The ore sorter becoming fully-operational, freeing up space for higher-grade ore to go into the plant, has likely had a lot to do with this performance. The guidance for this year is 20,000oz total production by the end of Q2, with 45,000oz by the end of the year, and this is likely to get gold investors even more excited. However, it is clear that Serabi Gold unlikely to hit its 10,000oz target in Q2, but the company should reach around 8,000oz courtesy of its hard working team at camp, who are pulling out all the stops.

The company ended Q1/20 with US$9M in the bank, and Hodgson expects to end Q2/20 with well above the US$6M originally targeted. The really exciting headline? At the end of this month, Sprott is finally out of the picture, and Serabi Gold will be DEBT-FREE. The game-changing Coringa acquisition has been structured smartly, so there will be no bulk payment upfront, and instalments will be staggered conducive to the stability of Serabi’s cash flow.

Debt-free, throwing off the ounces and the cash, with significant potential in the form of an doubling the output with both Coringa and Palito in operation and further possible operational optimisation. It’s quite the concoction, and investors seem to be appreciating Hodgson’s leadership.

However, for us. We are most excited by the potential of the exploration in and around Sao Chico and Palito. These are cheap, quick and accessible ounces. We are not sure the market yet understand what this does to the bottomline. It can all be financed from cashflow. It’s a significant land package, at site. Can they join Sao Chico and Palito together as one ore body. This is the game changer investors should be looking at. We will explore this line of questioning with the company once the AGM news is out of the way. PAY ATTENTION folks.

Most explorative above ground drilling was reluctantly halted a month ago because of health concerns around drill teams coming in and out of the camp. However, underground drilling has continued, and it’s back starting up again now. Hodgson hopes to exploit the “tremendous” potential of Sao Chico by drilling at it from all angles. A real area of excitement is the area that bridges Palito and Sao Chico together, which is packed full of exciting magnetic and electromagnetic geophysical anomalies. Right now, the company is progressing the geochemistry of its land package, honing in on the best target areas. Some of the exploration targets in the Jardim do Ouro District, just 5km away from Palito, carry meaningful potential: Hodgson is confident he can quickly turn exploration into production ounces.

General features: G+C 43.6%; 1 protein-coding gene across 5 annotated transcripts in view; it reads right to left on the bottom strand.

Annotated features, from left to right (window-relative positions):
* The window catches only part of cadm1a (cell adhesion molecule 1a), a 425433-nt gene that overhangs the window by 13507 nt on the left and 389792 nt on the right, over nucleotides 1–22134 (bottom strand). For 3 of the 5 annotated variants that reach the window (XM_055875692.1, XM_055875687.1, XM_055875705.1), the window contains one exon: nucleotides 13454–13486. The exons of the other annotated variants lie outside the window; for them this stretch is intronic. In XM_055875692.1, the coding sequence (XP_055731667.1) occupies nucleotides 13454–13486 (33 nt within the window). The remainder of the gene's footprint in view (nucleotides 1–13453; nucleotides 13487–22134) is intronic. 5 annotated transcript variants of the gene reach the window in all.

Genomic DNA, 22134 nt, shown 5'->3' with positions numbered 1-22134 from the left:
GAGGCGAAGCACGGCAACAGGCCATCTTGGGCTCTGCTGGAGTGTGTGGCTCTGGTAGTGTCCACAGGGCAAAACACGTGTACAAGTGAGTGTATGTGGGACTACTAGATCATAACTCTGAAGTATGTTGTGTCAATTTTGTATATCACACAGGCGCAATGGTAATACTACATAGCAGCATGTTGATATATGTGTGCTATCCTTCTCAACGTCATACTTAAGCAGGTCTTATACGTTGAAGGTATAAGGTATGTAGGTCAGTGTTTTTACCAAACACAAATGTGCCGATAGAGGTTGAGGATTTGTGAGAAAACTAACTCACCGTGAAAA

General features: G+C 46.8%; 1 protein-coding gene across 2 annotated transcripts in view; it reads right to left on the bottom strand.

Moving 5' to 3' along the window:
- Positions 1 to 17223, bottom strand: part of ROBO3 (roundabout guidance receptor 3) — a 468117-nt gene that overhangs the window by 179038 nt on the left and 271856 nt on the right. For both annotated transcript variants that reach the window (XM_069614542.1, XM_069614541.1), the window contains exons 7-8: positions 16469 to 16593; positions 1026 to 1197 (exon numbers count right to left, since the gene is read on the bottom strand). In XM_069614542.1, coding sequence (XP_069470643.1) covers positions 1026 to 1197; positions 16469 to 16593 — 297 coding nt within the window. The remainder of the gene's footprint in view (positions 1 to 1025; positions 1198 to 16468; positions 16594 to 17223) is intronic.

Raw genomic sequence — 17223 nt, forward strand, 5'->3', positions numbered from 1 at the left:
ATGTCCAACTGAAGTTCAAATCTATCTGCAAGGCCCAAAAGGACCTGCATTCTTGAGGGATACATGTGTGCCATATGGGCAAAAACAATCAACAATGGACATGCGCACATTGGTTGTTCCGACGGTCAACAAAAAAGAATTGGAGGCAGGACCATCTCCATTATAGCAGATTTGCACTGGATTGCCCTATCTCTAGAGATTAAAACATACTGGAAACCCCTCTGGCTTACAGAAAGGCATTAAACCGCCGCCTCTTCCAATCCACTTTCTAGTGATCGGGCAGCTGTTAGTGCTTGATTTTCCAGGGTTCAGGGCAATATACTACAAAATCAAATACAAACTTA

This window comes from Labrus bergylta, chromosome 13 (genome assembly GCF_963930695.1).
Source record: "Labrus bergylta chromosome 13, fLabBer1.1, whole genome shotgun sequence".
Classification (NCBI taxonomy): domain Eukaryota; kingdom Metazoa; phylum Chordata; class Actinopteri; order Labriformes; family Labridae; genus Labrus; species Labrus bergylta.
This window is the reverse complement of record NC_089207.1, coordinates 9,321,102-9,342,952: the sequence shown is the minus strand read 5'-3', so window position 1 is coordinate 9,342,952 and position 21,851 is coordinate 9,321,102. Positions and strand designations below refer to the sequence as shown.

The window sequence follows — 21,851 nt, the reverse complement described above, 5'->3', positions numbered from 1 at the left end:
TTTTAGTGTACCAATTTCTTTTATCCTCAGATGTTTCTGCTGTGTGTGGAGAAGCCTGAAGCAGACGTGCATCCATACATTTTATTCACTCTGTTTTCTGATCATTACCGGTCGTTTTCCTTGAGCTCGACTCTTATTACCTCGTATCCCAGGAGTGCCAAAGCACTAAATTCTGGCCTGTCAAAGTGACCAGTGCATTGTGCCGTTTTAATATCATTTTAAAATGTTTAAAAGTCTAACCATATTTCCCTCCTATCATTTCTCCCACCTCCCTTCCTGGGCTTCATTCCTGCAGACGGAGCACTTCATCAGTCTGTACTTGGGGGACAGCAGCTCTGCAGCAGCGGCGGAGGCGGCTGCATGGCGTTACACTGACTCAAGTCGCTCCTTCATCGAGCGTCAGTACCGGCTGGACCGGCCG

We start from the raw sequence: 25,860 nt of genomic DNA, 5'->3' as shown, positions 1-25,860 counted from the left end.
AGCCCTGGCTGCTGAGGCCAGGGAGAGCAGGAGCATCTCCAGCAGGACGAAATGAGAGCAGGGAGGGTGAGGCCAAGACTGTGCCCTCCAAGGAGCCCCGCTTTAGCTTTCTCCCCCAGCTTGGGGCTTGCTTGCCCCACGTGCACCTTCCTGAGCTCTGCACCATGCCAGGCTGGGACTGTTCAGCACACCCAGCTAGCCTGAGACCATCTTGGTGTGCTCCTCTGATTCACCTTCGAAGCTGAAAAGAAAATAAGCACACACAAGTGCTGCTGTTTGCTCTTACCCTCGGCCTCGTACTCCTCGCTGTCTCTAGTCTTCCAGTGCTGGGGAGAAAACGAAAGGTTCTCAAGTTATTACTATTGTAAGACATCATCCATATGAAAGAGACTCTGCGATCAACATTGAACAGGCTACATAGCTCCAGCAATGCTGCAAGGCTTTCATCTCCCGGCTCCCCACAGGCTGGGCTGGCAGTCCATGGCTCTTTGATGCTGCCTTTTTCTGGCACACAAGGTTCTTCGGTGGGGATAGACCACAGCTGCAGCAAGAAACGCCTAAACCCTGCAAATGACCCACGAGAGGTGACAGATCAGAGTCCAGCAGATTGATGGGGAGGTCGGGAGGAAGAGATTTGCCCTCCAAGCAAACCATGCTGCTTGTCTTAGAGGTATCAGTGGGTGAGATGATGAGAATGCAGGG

In terms of operational optimisations, it is impressive that Serabi Gold is performing so well when so much can be enhanced. The company has a plant at Coringa that is too big for it, a plant at Palito that is too small for it, and no plant whatsoever at Sao Chico, with geophysical anomalies scattered all across the properties. Once Serabi Gold cracks how to best organise and utilise its land package operationally, investors could look forward to yet more growth.

What did you make of Michael Hodgson and Serabi Gold? Comment below and we will respond.

Company Website:

If you see something in this article that you agree with, or even disagree with, please let us know in the comments below.

Any advice contained in this website is general advice only and has been prepared without considering your objectives, financial situations or needs. You should not rely on any advice and / or information contained in this website or via any digital Crux Investor communications. Before making any investment decision we recommend that you consider whether it is appropriate for your situation and seek appropriate financial, taxation and legal advice.

Serabi Gold (LSE:SRB, TSX:SBI) – Q1/20 Unaudited Financial Results Are In

The Serabi Gold PLC company logo.
Serabi Gold PLC
  • Shares Outstanding: 59M
  • Share price GB£0.83 (15.05.2020)
  • Market Cap: GB£50M

A few weeks ago, I penned an article detailing Serabi Gold’s strong Q1/20 operational figures, in addition to some great financials for 2019.

A picture of cartoon gold bars.

What’s The Latest Update?